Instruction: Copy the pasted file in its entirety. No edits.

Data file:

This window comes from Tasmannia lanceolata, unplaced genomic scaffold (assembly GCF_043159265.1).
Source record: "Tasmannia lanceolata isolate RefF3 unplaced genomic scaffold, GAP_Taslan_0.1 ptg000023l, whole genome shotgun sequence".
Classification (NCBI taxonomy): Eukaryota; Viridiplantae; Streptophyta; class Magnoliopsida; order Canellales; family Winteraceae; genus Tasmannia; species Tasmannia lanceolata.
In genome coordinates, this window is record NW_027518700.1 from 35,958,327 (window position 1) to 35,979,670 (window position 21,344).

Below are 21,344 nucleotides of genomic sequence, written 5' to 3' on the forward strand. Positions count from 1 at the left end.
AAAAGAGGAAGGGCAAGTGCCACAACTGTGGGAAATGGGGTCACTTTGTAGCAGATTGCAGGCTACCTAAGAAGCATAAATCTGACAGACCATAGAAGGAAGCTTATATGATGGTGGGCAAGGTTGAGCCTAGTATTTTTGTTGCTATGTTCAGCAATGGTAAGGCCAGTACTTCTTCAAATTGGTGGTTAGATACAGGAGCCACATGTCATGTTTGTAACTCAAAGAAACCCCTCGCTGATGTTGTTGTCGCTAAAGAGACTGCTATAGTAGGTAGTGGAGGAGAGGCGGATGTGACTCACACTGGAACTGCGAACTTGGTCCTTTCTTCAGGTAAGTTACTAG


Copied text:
This window comes from Tasmannia lanceolata, unplaced genomic scaffold (assembly GCF_043159265.1).
Source record: "Tasmannia lanceolata isolate RefF3 unplaced genomic scaffold, GAP_Taslan_0.1 ptg000023l, whole genome shotgun sequence".
Classification (NCBI taxonomy): Eukaryota; Viridiplantae; Streptophyta; class Magnoliopsida; order Canellales; family Winteraceae; genus Tasmannia; species Tasmannia lanceolata.
In genome coordinates, this window is record NW_027518700.1 from 35,958,327 (window position 1) to 35,979,670 (window position 21,344).

Below are 21,344 nucleotides of genomic sequence, written 5' to 3' on the forward strand. Positions count from 1 at the left end.
AAAAGAGGAAGGGCAAGTGCCACAACTGTGGGAAATGGGGTCACTTTGTAGCAGATTGCAGGCTACCTAAGAAGCATAAATCTGACAGACCATAGAAGGAAGCTTATATGATGGTGGGCAAGGTTGAGCCTAGTATTTTTGTTGCTATGTTCAGCAATGGTAAGGCCAGTACTTCTTCAAATTGGTGGTTAGATACAGGAGCCACATGTCATGTTTGTAACTCAAAGAAACCCCTCGCTGATGTTGTTGTCGCTAAAGAGACTGCTATAGTAGGTAGTGGAGGAGAGGCGGATGTGACTCACACTGGAACTGCGAACTTGGTCCTTTCTTCAGGTAAGTTACTAG